Programme no. 524-OP
Professional Development
The new GP training scheme in Denmark - content and the process leading to it.
Roar Maagaard*1, Marianne Vedsted2, Søren Prins3, Inger Winther4, Andrew Lurie5, Pernille Jørgensen6
1Center for Medical Education,Aarhus University,8200 Aarhus N,Denmark, 2Public Health,Aarhus University,8000 Aarhus C.,Denmark, 3Center for Medical Education,Aarhus University,8200 Aarhus N,Denmark, 4GP Training,Region North Jutland,Skive,Denmark, 5GP Training,Region Zealand,Copenhagen,Denmark, 6GP Training,Region Capital,Copenhagen,Denmark
* = Presenting author
Objectives: To describe how a profound revision of a national training scheme can be done. Discussion of pro’s et con’s for the chosen method.
Background: The 5 year GP specialist training scheme from 2003 called for revision – primarily due to changes in expectations to GP’s competencies and in changed learning conditions in hospital setting. The new training scheme went into action from 2014.
Results: Despite challenges, a brand new training scheme went into action from 2014. We will present the training scheme in broad details – focusing on:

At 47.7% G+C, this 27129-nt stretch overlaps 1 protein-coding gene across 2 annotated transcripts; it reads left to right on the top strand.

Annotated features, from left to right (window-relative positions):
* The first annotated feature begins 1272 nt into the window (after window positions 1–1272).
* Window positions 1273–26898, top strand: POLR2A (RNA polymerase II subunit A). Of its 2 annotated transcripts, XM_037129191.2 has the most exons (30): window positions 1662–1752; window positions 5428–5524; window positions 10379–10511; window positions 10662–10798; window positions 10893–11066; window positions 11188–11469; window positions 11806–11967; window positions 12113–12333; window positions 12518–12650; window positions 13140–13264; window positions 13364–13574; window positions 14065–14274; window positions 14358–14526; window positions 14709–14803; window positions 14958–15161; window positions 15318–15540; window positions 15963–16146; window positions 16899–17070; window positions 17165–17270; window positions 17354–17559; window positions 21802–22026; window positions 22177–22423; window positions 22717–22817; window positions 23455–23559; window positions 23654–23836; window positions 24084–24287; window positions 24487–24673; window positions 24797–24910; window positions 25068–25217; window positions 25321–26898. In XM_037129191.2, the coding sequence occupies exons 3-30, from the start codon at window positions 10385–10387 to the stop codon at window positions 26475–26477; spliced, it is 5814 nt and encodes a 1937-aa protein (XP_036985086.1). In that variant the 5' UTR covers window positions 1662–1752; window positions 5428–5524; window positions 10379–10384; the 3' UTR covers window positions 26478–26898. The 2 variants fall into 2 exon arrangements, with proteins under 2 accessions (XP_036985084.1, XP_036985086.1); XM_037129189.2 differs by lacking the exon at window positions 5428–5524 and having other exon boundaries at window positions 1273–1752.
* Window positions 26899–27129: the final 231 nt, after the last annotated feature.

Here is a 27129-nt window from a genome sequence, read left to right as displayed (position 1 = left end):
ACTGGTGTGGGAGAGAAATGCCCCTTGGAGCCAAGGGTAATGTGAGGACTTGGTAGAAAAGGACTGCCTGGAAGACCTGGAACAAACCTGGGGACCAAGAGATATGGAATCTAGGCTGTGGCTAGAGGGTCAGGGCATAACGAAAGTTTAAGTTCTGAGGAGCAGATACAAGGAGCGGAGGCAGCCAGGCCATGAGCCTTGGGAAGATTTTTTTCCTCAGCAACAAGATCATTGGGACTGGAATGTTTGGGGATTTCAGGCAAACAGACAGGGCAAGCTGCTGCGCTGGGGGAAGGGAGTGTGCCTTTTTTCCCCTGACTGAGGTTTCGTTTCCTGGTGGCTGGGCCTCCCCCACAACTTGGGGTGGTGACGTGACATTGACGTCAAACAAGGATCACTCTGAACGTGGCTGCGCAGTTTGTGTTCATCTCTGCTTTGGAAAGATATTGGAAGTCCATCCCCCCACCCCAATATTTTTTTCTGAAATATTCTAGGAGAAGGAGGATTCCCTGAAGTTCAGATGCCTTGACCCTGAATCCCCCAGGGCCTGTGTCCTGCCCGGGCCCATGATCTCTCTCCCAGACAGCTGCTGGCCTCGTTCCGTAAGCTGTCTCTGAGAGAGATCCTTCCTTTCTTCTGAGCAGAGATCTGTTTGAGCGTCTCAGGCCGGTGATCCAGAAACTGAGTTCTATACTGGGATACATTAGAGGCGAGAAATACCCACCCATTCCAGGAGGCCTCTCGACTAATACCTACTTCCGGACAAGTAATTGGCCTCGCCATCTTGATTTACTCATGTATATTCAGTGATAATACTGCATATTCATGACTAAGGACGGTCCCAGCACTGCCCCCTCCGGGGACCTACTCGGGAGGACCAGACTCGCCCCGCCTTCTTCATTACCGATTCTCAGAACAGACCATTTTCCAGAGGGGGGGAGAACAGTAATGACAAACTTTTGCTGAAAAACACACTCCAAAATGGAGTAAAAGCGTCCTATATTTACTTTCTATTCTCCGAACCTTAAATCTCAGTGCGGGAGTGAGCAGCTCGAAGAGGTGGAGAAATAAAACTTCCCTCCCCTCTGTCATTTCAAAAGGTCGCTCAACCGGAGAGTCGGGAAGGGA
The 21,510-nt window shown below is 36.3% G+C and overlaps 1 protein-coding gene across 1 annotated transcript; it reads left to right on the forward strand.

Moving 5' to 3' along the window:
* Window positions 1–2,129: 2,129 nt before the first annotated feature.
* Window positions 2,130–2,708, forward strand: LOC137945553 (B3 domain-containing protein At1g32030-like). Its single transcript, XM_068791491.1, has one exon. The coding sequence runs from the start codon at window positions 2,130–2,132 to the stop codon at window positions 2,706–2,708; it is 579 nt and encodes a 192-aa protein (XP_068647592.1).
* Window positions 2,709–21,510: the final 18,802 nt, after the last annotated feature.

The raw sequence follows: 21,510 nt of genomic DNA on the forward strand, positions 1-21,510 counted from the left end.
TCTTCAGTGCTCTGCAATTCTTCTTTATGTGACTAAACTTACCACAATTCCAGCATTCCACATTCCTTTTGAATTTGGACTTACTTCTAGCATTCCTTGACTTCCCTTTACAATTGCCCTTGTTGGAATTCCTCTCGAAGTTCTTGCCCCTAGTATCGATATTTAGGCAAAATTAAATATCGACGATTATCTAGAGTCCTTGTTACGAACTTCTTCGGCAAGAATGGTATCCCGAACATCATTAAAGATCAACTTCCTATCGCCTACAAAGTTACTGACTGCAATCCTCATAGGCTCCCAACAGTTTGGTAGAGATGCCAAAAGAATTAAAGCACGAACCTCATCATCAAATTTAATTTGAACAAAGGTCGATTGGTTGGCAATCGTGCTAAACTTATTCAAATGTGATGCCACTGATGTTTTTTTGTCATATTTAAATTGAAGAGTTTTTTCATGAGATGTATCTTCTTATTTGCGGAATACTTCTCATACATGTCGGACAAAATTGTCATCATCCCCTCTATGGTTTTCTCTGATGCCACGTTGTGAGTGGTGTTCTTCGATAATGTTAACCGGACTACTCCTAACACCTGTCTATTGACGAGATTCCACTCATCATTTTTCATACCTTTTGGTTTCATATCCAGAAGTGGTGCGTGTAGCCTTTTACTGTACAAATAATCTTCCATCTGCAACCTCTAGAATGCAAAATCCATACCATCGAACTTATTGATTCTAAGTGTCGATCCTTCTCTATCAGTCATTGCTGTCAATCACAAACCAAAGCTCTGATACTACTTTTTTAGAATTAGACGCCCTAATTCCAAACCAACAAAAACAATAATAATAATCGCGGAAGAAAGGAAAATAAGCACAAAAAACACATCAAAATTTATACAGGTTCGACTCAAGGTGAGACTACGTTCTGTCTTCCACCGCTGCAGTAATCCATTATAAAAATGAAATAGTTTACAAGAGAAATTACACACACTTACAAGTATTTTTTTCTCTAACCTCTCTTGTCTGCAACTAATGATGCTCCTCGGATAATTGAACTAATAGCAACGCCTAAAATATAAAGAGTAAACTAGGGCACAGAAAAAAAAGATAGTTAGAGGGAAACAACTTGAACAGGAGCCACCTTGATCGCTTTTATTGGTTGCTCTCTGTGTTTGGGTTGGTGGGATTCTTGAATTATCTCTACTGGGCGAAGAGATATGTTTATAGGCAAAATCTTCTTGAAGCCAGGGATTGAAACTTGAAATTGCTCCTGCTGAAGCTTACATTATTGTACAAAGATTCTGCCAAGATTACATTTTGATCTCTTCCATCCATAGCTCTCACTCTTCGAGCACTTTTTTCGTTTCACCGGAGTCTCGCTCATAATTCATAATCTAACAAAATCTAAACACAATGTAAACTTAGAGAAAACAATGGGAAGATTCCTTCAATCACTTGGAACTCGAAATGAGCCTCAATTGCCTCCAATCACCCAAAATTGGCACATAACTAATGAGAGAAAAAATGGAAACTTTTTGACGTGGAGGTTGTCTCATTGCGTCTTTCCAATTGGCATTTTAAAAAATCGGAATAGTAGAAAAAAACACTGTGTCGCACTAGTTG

- the clinical posts in the training scheme (2 ½ years in GP and 2 ½ years in hospital settings)

- the electronic portfolio

- the new assessment methods. The 5 assessment methods will be presented in more detail in 2 other presentations at Nordic Congress 2015.

Material/Methods: The creative process from 2011 to 2013 integrated experiences from trainees, GP-trainers and hospital trainers as the first step. Second step included inspiration from European and non-European training schemes and feedback from patient groups. Third step was teamwork in groups of trainees and GP-trainers/educational coordinators. Fourth step was facing the political and administrative reality – a challenge! Fifth step is implementation in all areas of Denmark.
Conclusion: A good educational process can meet severe political challenges and the end-result will be shaped by it! Despite this fact, we are proud to present a new training scheme preparing the new GP’s for the challenges of the future in general practice.

Points for discussion: Should a revision process of a training scheme be a joint venture between the payers and educationalists from the beginning?

Or: will early involvement of the “payers” hamper the process and lead to a less ambitious result?

What is the optimal distribution of training time between GP and hospital settings?